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Optics Express

Optics Express

  • Editor: C. Martijn de Sterke
  • Vol. 17, Iss. 16 — Aug. 3, 2009
  • pp: 14150–14155
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Surface waves in photorefractive polymer films

Takashi Fujihara, Takafumi Sassa, Tsuyoshi Muto, Shinsuke Umegaki, and Tatsuo Wada  »View Author Affiliations


Optics Express, Vol. 17, Issue 16, pp. 14150-14155 (2009)
http://dx.doi.org/10.1364/OE.17.014150


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Abstract

We observed the temporal development of surface waves and investigated their power propagation loss in typical photorefractive polymer films sandwiched between ITO glass substrates. We found that amplified scattered waves generated in a pumped region started to develop into surface waves from a point where they reached the substrate through the self-bending effect. The surface waves propagated over a distance of 1.7 mm, thereby confining the power to a region at a distance of 30 microns from the substrate. Considerable propagation power loss of the surface waves was observed at a low pumping power of the beam; however, the power loss decreased considerably when the beam had high power.

© 2009 OSA

1. Introduction

In several photorefractive (PR) crystals, a laser beam injected close to the crystal surface can develop into surface waves [1–3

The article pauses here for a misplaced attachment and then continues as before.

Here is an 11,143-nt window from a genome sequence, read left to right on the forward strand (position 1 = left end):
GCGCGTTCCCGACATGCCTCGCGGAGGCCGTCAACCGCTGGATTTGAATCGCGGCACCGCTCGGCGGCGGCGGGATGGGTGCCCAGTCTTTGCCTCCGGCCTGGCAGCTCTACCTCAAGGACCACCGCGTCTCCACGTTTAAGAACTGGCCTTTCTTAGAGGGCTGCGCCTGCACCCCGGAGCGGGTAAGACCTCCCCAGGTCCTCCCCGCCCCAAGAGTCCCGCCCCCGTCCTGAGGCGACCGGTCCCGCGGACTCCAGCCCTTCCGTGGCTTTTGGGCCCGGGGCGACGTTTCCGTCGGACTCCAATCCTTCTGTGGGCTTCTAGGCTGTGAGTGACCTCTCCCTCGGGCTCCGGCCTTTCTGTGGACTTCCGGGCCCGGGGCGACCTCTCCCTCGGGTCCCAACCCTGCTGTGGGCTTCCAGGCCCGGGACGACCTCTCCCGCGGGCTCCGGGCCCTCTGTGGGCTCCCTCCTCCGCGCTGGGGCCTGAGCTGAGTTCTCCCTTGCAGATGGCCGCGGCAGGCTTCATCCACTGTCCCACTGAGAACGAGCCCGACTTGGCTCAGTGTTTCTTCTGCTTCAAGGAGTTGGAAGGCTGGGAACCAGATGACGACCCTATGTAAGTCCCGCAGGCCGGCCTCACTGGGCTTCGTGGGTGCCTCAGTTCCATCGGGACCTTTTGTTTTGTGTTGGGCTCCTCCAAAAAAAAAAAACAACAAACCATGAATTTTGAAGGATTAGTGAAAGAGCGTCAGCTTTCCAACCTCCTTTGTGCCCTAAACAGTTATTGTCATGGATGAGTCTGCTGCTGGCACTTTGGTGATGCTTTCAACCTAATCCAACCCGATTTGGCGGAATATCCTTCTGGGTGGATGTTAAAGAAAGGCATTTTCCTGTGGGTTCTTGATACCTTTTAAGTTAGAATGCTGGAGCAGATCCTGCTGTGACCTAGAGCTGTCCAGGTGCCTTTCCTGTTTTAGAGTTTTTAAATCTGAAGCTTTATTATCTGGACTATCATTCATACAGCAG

1. M. C-Golomb, “Photorefractive surface wave solitons,” Opt. Lett. 20(20), 2075–2077 (1995). [CrossRef]

]. A surface wave propagates along the crystal surface, thereby confining power to a narrow region. Since surface waves can maintain high optical intensity over a relatively long distance, they can be used to increase optical pumping efficiency upon charge generation or space-charge field formation. Moreover, since they are formed in a self-organized manner, they can be used to achieve efficient optical wave coupling or phase matching. For example, speedup of PR wave coupling [2

2. A. A. Kamshilin, E. Raita, V. V. Prokofiev, and T. Jaaskelainen, “Nonlinear self-channeling of a laser beam at the surface of a photorefractive fiber,” Appl. Phys. Lett. 67(22), 3242–3244 (1995). [CrossRef]

,4

4. E. Raita, A. A. Kamshilin, and T. Jaaskelainen, “Fast mutually pumped phase conjugation induced by a transient photorefractive surface wave,” J. Opt. Soc. Am. B 15(7), 2023–2031 (1998). [CrossRef]

] and enhancement of second harmonic generation (SHG) [5

5. I. I. Smolyaninov, C. H. Lee, and C. C. Davis, “Giant enhancement of surface second harmonic generation in BaTiO3 due to photorefractive surface wave excitation,” Phys. Rev. Lett. 83(12), 2429–2432 (1999). [CrossRef]

,6

6. T. H. Zhang, J. Yang, H. Z. Kang, L. Feng, J. J. Xu, C. P. Zhang, X. K. Ren, B. H. Wang, Y. Z. Lu, F. Jia, and W. W. Shao, “Surface second-harmonic generation in Sr0.6Ba0.4NbO3 with a nonlinear diffusion mechanism,” Phys. Rev. B 73(15), 153402 (2006). [CrossRef]

] using surface waves have been successfully demonstrated.

It has been shown that surface waves require both self-bending propagation and total reflective interfaces [7